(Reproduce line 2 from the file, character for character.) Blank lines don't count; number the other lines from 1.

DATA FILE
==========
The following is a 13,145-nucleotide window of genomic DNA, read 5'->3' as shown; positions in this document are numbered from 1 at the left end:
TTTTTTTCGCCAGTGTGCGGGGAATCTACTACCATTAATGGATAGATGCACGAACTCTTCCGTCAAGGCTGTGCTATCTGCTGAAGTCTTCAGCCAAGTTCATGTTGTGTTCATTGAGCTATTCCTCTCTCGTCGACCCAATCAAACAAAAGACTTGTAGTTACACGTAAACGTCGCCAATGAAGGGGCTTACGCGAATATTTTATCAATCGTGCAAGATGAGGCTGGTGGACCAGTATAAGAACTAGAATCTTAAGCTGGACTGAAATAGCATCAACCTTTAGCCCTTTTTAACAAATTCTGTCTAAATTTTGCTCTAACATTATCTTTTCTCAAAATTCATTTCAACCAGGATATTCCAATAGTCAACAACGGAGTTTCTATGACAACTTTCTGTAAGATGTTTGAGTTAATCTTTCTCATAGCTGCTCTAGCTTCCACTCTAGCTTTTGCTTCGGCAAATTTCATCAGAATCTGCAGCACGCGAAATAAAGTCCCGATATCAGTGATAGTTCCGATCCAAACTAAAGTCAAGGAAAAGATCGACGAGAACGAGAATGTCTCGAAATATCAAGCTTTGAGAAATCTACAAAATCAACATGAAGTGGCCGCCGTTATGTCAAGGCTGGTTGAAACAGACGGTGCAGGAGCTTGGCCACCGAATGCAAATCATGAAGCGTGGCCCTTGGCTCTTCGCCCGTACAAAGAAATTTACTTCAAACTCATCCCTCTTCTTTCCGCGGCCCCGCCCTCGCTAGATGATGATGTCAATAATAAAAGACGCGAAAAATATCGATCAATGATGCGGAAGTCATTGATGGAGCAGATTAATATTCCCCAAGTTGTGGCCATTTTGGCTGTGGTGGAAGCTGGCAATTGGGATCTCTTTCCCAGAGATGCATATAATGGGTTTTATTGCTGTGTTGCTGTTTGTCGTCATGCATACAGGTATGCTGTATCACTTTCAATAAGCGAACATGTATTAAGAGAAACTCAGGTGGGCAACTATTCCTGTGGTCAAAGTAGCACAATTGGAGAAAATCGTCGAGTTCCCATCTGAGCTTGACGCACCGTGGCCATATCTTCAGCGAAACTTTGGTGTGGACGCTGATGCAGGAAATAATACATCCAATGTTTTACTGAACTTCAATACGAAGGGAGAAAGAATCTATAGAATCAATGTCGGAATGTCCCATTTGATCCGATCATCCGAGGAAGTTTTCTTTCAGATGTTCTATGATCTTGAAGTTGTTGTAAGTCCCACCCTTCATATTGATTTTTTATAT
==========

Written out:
TTTTTTTCGCCAGTGTGCGGGGAATCTACTACCATTAATGGATAGATGCACGAACTCTTCCGTCAAGGCTGTGCTATCTGCTGAAGTCTTCAGCCAAGTTCATGTTGTGTTCATTGAGCTATTCCTCTCTCGTCGACCCAATCAAACAAAAGACTTGTAGTTACACGTAAACGTCGCCAATGAAGGGGCTTACGCGAATATTTTATCAATCGTGCAAGATGAGGCTGGTGGACCAGTATAAGAACTAGAATCTTAAGCTGGACTGAAATAGCATCAACCTTTAGCCCTTTTTAACAAATTCTGTCTAAATTTTGCTCTAACATTATCTTTTCTCAAAATTCATTTCAACCAGGATATTCCAATAGTCAACAACGGAGTTTCTATGACAACTTTCTGTAAGATGTTTGAGTTAATCTTTCTCATAGCTGCTCTAGCTTCCACTCTAGCTTTTGCTTCGGCAAATTTCATCAGAATCTGCAGCACGCGAAATAAAGTCCCGATATCAGTGATAGTTCCGATCCAAACTAAAGTCAAGGAAAAGATCGACGAGAACGAGAATGTCTCGAAATATCAAGCTTTGAGAAATCTACAAAATCAACATGAAGTGGCCGCCGTTATGTCAAGGCTGGTTGAAACAGACGGTGCAGGAGCTTGGCCACCGAATGCAAATCATGAAGCGTGGCCCTTGGCTCTTCGCCCGTACAAAGAAATTTACTTCAAACTCATCCCTCTTCTTTCCGCGGCCCCGCCCTCGCTAGATGATGATGTCAATAATAAAAGACGCGAAAAATATCGATCAATGATGCGGAAGTCATTGATGGAGCAGATTAATATTCCCCAAGTTGTGGCCATTTTGGCTGTGGTGGAAGCTGGCAATTGGGATCTCTTTCCCAGAGATGCATATAATGGGTTTTATTGCTGTGTTGCTGTTTGTCGTCATGCATACAGGTATGCTGTATCACTTTCAATAAGCGAACATGTATTAAGAGAAACTCAGGTGGGCAACTATTCCTGTGGTCAAAGTAGCACAATTGGAGAAAATCGTCGAGTTCCCATCTGAGCTTGACGCACCGTGGCCATATCTTCAGCGAAACTTTGGTGTGGACGCTGATGCAGGAAATAATACATCCAATGTTTTACTGAACTTCAATACGAAGGGAGAAAGAATCTATAGAATCAATGTCGGAATGTCCCATTTGATCCGATCATCCGAGGAAGTTTTCTTTCAGATGTTCTATGATCTTGAAGTTGTTGTAAGTCCCACCCTTCATATTGATTTTTTATAT